Inbreeding or Outbreeding? – Determination of heterozygosity and homozygosity:
A better indication of the level of inbreeding of a particular horse is provided by use of DNA analysis to measure gene duplication. Inbreeding leads to an increase in homozygosity (gene duplication). Inbreeding is the best way of fixing consistent, positive genetic characteristics but only if duplication of the less desirable ones is avoided. Using DNA markers we have been able to determine that there is an optimum amount of gene duplication that occurs in the best performers and this also varies according to stamina range. A pedigree might indicate that an animal is actually inbred whereas often the converse exists and vice versa. Inbreeding is beneficial but only when applied under the right circumstances. Through use of DNA assessment we can obtain a clearer picture of how close this can be carried out and whether it should be avoided or increased. It is more accurate to use a DNA sample to determine this but we have also been able to extrapolate data that more accurately indicate suitable on-paper inbreeding when this is required.
Different levels of performers have their own genetic signatures as far as inbreeding level is concerned. The diagram above shows graphic inbreeding (GHPC) plots for different classes of horse, ranging from Group 1 winners to Unplaced jumps horses. It is clear that the shape of the plots which cover the most common inbreeding range (in percentage) varies between class. This is yet another genetic feature used to determine adaptation of a horse to a specific genetic niche and performance level.
Taking account of a horse’s heterozygosity enables prediction of the potential status of resulting foals. This allows us to aim for the optimum level in the foal, giving the best chances of performance and breeding success. Using the same example as above, the heterozygosity of Sacred Habit was very low, at around 42% – i.e inbred. Prior to analysis she has produced a series of foals that exhibited various conformational problems. Assessment of her heterozygosity, stamina clustering and OXPHOS status indicated to us to make the recommendation of Choisir as a potential mate and this successfully produced Sacred Choice.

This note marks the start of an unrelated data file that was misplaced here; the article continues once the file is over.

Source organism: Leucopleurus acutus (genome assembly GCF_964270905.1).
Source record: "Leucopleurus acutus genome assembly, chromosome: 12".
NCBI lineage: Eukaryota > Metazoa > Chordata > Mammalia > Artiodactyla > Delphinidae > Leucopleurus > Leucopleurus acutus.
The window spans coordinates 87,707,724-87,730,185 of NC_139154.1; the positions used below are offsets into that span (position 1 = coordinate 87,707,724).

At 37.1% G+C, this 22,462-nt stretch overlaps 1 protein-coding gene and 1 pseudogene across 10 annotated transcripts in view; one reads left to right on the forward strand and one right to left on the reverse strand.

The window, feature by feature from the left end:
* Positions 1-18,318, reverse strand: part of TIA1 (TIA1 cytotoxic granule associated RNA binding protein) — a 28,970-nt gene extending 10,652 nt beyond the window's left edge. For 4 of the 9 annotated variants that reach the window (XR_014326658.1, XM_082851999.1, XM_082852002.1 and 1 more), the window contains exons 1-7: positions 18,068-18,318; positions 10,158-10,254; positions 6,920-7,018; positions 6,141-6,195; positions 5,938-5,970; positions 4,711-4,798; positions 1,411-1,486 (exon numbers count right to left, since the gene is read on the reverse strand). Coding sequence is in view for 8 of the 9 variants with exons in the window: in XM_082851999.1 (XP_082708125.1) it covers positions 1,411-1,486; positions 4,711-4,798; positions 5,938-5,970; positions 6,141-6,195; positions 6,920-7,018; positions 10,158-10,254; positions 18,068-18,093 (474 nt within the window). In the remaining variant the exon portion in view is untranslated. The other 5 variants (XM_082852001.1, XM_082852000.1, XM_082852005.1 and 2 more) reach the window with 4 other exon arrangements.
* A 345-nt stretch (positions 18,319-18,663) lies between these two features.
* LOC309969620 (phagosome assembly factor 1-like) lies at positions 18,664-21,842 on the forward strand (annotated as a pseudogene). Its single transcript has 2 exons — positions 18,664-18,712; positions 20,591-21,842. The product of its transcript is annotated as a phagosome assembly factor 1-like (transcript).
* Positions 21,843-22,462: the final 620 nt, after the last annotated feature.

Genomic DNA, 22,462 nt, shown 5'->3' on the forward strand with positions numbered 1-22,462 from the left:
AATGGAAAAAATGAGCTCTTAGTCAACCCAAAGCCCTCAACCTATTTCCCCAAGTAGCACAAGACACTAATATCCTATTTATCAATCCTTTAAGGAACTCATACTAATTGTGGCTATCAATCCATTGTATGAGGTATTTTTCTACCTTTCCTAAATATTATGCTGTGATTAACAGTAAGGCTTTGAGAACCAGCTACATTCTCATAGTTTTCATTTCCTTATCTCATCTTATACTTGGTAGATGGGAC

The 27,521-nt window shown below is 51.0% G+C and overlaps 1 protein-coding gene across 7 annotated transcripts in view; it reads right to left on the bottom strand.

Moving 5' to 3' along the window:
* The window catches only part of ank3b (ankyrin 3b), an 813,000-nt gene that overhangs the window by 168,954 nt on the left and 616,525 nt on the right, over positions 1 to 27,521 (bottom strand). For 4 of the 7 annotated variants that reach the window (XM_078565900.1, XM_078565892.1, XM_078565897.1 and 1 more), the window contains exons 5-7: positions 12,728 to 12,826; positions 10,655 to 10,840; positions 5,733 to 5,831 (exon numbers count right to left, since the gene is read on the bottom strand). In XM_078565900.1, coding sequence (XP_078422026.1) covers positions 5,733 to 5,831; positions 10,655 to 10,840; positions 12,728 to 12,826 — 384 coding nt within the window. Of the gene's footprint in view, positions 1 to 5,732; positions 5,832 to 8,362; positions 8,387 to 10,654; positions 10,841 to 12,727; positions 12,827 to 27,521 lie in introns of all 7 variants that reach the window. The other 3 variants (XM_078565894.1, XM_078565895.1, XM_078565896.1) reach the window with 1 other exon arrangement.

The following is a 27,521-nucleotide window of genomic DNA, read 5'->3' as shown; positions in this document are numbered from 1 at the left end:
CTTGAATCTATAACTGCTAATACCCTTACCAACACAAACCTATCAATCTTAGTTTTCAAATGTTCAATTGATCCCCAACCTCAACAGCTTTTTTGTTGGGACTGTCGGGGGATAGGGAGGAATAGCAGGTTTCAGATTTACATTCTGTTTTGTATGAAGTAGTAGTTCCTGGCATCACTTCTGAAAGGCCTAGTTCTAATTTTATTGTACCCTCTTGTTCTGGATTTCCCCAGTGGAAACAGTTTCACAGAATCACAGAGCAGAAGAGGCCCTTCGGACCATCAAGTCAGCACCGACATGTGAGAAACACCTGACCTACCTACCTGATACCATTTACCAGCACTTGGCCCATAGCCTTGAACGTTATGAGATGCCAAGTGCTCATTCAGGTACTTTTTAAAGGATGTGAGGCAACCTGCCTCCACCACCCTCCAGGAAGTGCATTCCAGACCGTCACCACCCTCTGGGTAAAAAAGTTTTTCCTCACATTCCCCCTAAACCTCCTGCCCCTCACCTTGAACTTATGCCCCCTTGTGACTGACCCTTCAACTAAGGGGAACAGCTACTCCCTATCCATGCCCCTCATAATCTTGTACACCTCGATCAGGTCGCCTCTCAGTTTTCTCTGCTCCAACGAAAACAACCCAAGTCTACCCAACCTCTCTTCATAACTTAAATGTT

What is the end result – what do we have when all of the tests have been applied?
In essence – a complete genetic description of a horse. Whether the horse is a youngster yet to race or a prospective broodmare, the tests provide information that can be interpreted to bring out the best in both. The results will tell us: the speed/stamina bias; precocity expectation; level of inbreeding; likely performance and breeding level. We will also be able to tell whether these interacting features complement each other to make a ‘complete’ animal.
The uses and applications are broad. Knowing the genetic status of a mare or stallion enables selection of the most appropriate mate to support their strengths or weaknesses in order to produce progeny conforming to the best possible genetic profile. Similarly, knowledge of the status of a young horse can support sales and racing decisions.
The expanded example graph shown below indicates that the horse denoted by the red triangle has the profile of a 7-8f (1400-1600m) horse. It is positioned with the early-mid 2yos. It falls into the confidence interval of horses more likely to be ‘A’ Class performers. It is also inbred (GhP=57%) within the optimum zone for a horse of this stamina/speed balance and this also conforms to the inbreeding level seen with higher level performers in this stamina range.